The Black Riders get an added dimension of fear, as we first hear the cry – a high pitched wail. The movie does a brilliant job with this, giving the sound that horrifying ear-splitting dimension, “the cry of some evil and lonely creature… chilling to the blood”. They remain a mysterious, but imminently scary, menace, even if the reader might already be starting to get a little impatient to know something more solid about them. Near brushes in the dark and whispered murmurs from the elves won’t suffice forever. The film adaptation did a great job of altering things to make them more visually exciting on that score.
Onto the character of Maggot, your typical country farmer, a man big on his independence, disliking outsiders (which includes people from other parts of the Shire, whom he openly disdains, perhaps justifying Sam’s “natural mistrust”) and very protective of his property. I like Maggot’s portrayal as the storyteller that takes his damn time and doesn’t give way for young people. I am particularly reminded of the character of Michaleen O’ Flynn from The Quiet Man. Maggot’s a guy who loves being the centre of attention, even while he claims otherwise.
In terms of plot-important issues, Maggot is able to relate a bit more on the Black Riders, telling the trio and the reader that they’re actually offering gold for info on Frodo. Interesting stuff, something that is entirely alien to the culture of the Shire, and treated as such. I note with delight that we still aren’t at a stage where we know for sure that there is more than one Black Rider, though it is implausible to think otherwise right now. It all adds to the uncertainty and the fear.
Maggot is also another example of the “friend in unlikely places” archetype that will show up time and again in the story. Aragorn, Glorfindel, Eomer, Treebeard, Gandalf the White, Faramir, even Gollum, they all fit this description and it goes back to this repeated idea of how characters should never give in to despair or hopelessness, because a change in fortune is probably right around the corner. In a later chapter, it will be noted that Maggot occasionally wonders into the Old Forest for whatever reason, and is known to Tom Bombadil (at one point he notes his distrust of a nearby river, but doesn’t say if he means the local Brandywine or the more magical Withywindle). There’s more to him than meets the eye, which is impressive enough: a steadfast country farmer, full of welcome and wisdom, a negative memory turned into a positive present.
The meal at Maggot’s house also gives us another example of “the feast” as a major part of social etiquette in Middle-Earth. You want friendship, exposition, a bit of safety? Well, you’ve got to eat first and eat well. Every chapter so far has included this: Bilbo’s gigantic birthday feast, Gandalf and Frodo discussing things after breakfast, Frodo’s last get together in Bag End. I’m reminded of the idea of “Xenia”, the laws of hospitality of Ancient Greece and how they governed society. Guest-friendship is a vital part of this world, with the way guests are treated being an indicator of just how good things are in any part of Middle-Earth. Violations of it are a serious matter (more so in Ancient Greece, where the concept arose from the idea that the God’s could be walking among people). Maggot openly invites the trio into his home with no reservations, making them comfortable and safe, asking little in return. For that, he’s marked out as one of the most decent people in the Shire.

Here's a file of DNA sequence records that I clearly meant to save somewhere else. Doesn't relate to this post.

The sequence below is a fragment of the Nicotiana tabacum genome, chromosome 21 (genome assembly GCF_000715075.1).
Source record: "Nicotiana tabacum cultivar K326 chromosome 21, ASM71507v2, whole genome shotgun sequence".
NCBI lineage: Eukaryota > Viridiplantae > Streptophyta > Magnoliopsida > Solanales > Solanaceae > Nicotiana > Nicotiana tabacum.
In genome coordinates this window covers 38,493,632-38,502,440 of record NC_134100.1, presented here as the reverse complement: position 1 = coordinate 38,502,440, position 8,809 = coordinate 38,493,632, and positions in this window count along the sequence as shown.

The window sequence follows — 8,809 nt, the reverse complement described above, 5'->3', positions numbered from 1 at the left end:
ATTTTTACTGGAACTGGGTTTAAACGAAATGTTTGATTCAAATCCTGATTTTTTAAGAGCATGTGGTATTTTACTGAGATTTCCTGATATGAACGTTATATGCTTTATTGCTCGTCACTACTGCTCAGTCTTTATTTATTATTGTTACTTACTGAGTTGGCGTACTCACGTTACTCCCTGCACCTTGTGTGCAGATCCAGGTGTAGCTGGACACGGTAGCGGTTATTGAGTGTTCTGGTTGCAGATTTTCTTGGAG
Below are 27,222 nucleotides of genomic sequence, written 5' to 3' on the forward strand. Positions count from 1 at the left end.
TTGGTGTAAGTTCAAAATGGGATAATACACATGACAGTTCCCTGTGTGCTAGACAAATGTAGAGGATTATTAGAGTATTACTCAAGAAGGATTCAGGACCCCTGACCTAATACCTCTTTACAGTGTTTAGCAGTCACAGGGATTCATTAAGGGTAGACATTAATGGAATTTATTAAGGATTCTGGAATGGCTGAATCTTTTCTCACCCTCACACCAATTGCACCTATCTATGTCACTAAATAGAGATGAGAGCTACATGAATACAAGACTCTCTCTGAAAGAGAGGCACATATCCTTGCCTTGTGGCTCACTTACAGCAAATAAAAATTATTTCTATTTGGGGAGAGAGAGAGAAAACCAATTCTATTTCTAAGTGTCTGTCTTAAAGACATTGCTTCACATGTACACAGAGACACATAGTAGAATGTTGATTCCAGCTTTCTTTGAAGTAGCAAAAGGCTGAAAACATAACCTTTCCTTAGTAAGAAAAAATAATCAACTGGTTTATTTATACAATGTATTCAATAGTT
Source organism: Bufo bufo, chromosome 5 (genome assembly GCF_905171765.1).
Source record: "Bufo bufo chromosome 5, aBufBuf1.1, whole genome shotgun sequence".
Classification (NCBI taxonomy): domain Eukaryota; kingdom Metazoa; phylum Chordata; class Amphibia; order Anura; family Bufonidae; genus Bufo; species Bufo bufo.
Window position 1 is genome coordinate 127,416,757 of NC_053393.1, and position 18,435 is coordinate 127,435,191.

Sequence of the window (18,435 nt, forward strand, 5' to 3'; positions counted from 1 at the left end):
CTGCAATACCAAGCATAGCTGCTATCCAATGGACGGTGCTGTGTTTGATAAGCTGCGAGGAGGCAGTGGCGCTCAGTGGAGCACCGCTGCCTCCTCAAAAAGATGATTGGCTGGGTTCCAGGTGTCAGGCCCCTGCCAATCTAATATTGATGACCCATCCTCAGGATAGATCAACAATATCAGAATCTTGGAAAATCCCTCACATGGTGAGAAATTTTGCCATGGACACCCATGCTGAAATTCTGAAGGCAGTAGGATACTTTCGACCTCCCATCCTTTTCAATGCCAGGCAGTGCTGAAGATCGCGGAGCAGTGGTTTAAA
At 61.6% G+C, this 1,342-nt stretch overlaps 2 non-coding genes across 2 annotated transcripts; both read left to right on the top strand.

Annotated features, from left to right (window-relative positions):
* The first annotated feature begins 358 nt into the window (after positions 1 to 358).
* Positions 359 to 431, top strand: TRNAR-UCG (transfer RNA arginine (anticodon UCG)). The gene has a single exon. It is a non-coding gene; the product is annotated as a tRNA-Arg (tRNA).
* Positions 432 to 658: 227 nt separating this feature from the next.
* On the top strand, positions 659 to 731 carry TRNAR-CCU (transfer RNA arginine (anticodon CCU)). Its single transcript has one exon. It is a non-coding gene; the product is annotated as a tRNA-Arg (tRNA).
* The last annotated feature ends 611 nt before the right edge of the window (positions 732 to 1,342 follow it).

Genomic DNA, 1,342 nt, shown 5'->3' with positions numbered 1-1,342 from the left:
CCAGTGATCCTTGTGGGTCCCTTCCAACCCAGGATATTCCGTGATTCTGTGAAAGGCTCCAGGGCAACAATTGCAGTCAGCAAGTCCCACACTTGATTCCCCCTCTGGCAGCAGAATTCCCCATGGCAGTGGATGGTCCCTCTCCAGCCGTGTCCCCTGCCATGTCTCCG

This chapter continues the run of ending with a major conversation of importance, this time between Frodo and Maggot. Frodo’s suspicious nature has backfired a little here, as he realises that his continuing dread of Maggot down through the years has cost him “a good friend”. Ironically, his distrust of those he considered potentially dangerous will serve him better in the travels ahead. For now, he faces down a childhood fear properly and with courage, which is not worth nothing.
The chapter concludes with a nice bit of tension, as an apparent Black Rider, asking for Frodo Baggins, turns out to be Merry, the last in a series of seemingly bad things that turn out to be good. It’s a great passage for emphasising the paranoia that’s suddenly engulfing the party, thinking that there is danger in every shadow, especially in the thought that the figure of Merry seems to shrink from a more intimidating size once he reveals himself. Is it possible that the insidious power of the Ring is infecting minds and causing unnecessary fear? The chapter’s last line is a more joyous one than before, but still one that sticks in the mind, a reminder about allies met: “Suddenly Frodo laughed: from the covered basket he held, the scent of mushrooms was rising.”
“A Shortcut To Mushrooms” needs to keep things rolling along, flesh out the trio a bit more and show them getting into some proper difficulty. While it does all that, the lack of momentum is starting to show more evidently now, and it’s still a while before we get to the next truly critical part of the text in “The Old Forest”. That being said, there are still things to keep the reader intrigued here: a shadow from Frodo’s past set up, who is flipped into an ally, the growing threat of the Black Riders, now confirmed as being plural, and the ending, where Tolkien keeps things ticking over with the introduction (or re-introduction) of another member of the party. “A Shortcut To Mushrooms” is one of the shortest chapters in the entire epic and contains a little mini-narrative surrounding Frodo and Maggot in it – began with Frodo’s first recollection of those fearsome dogs and ended with the gift of mushrooms – so it has its strengths. In fact, every chapter so far as had a mini-story in it to some extent: Bilbo’s status and eventual vanishing in the first, the epic tale of the Ring in the second and Frodo’s hesitant first steps into the wider world in the third, all of them with a defined beginning, middle and end. But the plot is going to get slower.
For more Chapter by Chapter reviews of The Lord of the Rings, check out the index here.